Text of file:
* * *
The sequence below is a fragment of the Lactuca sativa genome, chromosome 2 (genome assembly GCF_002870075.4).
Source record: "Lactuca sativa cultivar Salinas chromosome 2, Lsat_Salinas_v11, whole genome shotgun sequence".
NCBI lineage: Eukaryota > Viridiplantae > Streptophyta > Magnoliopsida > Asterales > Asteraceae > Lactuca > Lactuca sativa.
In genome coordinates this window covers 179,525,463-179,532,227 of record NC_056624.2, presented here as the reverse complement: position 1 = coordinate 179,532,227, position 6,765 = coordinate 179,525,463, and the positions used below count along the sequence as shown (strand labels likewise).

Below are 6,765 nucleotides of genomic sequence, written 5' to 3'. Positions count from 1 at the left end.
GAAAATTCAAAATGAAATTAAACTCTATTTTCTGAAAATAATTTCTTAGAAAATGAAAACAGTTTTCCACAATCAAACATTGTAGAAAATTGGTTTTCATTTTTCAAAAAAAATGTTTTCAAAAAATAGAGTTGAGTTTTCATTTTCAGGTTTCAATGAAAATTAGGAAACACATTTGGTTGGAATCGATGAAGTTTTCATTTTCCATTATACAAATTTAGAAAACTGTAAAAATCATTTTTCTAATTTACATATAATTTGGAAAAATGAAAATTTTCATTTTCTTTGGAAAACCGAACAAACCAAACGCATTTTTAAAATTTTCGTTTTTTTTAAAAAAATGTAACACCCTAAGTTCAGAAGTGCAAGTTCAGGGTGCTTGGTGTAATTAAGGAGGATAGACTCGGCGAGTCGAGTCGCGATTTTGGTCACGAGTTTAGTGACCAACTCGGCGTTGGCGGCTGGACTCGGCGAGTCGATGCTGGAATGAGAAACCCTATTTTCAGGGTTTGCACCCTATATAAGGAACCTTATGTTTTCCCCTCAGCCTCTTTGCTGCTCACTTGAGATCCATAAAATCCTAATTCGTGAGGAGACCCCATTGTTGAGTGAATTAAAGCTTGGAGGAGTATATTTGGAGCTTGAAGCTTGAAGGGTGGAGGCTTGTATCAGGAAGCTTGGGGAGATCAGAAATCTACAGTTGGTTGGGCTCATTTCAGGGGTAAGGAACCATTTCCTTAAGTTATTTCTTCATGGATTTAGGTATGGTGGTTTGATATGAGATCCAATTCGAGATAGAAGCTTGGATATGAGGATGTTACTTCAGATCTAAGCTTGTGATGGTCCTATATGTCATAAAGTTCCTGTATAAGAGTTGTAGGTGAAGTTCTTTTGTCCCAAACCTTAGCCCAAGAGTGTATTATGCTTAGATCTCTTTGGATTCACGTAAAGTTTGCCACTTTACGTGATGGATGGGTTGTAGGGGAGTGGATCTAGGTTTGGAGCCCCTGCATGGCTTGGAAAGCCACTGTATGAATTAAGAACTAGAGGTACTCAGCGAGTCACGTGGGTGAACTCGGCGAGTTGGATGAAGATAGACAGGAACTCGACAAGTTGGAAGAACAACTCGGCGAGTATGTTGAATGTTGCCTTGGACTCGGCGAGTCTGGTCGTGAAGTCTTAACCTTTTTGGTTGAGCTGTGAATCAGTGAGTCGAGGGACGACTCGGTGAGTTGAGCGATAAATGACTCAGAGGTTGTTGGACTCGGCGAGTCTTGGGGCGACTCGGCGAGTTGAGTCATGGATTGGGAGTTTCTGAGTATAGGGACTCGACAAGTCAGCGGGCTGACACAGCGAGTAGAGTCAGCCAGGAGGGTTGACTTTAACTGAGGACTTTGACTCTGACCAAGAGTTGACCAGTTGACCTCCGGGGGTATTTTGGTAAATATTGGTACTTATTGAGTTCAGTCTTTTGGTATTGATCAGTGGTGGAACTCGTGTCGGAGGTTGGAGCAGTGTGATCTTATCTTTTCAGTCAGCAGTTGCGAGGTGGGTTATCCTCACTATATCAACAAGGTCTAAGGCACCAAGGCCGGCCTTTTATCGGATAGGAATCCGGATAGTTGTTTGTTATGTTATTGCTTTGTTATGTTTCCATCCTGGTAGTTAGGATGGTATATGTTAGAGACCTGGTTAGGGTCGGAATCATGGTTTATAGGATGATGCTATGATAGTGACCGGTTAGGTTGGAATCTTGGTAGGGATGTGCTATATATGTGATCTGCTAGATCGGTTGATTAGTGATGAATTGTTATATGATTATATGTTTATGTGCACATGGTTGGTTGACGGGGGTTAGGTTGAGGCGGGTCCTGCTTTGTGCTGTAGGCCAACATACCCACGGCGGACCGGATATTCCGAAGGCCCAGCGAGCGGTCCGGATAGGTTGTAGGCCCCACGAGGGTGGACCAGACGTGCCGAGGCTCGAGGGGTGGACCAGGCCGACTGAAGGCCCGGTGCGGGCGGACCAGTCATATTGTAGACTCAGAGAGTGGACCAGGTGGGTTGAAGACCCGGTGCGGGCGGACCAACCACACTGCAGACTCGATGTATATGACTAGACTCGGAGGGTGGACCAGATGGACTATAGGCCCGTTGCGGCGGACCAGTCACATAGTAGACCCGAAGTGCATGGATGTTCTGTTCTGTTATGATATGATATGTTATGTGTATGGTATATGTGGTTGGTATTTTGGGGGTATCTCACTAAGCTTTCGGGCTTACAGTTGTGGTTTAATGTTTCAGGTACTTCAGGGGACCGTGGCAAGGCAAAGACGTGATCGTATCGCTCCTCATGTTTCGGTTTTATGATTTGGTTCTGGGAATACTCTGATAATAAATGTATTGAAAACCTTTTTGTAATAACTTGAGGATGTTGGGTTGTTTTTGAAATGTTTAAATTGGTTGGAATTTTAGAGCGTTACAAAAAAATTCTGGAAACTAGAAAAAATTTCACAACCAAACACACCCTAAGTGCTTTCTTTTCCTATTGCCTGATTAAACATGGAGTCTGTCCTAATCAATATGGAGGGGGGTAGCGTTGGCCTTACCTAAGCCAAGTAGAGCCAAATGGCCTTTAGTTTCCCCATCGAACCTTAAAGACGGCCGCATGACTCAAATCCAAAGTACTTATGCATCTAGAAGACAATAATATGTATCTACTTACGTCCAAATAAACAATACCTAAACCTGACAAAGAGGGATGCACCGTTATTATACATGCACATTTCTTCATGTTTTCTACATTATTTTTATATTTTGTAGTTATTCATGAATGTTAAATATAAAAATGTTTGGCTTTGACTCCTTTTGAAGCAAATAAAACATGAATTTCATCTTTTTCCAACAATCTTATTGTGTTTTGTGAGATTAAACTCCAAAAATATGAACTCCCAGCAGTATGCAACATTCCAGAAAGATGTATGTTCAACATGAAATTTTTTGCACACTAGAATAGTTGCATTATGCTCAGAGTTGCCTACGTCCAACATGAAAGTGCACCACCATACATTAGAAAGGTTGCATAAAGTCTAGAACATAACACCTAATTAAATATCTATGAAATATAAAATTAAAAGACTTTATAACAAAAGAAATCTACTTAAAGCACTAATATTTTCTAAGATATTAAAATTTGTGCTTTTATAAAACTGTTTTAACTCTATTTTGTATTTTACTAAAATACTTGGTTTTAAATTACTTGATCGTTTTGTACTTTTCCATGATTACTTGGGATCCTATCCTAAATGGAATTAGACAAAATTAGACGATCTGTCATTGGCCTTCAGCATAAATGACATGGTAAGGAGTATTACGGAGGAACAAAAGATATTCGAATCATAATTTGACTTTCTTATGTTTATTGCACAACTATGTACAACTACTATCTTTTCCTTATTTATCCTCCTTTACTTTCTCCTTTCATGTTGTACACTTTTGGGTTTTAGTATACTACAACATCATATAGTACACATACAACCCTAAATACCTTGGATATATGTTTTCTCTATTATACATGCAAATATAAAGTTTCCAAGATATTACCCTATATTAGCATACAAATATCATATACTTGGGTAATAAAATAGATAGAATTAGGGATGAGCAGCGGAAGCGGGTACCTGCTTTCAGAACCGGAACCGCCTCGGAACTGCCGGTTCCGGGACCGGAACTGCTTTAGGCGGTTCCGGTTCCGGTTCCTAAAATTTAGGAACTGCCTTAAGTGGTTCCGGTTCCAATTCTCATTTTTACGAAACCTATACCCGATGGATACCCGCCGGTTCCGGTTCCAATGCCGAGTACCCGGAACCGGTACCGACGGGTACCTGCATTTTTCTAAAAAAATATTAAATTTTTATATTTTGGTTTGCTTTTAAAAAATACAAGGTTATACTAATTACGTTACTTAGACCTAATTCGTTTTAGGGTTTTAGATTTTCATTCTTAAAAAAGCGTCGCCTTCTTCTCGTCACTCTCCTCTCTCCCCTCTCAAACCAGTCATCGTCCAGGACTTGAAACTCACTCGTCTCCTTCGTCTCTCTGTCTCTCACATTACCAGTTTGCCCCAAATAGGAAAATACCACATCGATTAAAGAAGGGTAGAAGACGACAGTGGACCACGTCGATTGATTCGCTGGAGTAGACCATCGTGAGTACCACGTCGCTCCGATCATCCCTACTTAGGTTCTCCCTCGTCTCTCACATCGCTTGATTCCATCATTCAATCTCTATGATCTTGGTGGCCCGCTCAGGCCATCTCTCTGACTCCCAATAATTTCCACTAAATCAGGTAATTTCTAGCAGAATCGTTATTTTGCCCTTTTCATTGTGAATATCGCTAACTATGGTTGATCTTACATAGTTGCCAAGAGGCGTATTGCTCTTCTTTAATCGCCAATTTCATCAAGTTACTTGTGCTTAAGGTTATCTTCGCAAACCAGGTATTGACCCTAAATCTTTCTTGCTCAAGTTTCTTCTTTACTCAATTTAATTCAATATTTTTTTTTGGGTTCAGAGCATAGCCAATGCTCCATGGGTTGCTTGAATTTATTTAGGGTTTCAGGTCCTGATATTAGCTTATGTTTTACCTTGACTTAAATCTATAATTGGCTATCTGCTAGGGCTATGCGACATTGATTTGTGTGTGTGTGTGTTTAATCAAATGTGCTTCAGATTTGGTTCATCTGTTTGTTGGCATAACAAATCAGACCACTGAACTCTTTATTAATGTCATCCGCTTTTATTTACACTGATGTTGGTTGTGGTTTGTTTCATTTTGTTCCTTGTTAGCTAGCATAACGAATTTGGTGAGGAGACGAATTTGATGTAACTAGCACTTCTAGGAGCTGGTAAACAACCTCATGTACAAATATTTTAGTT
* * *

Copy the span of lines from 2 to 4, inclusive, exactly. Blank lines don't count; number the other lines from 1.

Source record: "Lactuca sativa cultivar Salinas chromosome 2, Lsat_Salinas_v11, whole genome shotgun sequence".
NCBI lineage: Eukaryota > Viridiplantae > Streptophyta > Magnoliopsida > Asterales > Asteraceae > Lactuca > Lactuca sativa.
In genome coordinates this window covers 179,525,463-179,532,227 of record NC_056624.2, presented here as the reverse complement: position 1 = coordinate 179,532,227, position 6,765 = coordinate 179,525,463, and the positions used below count along the sequence as shown (strand labels likewise).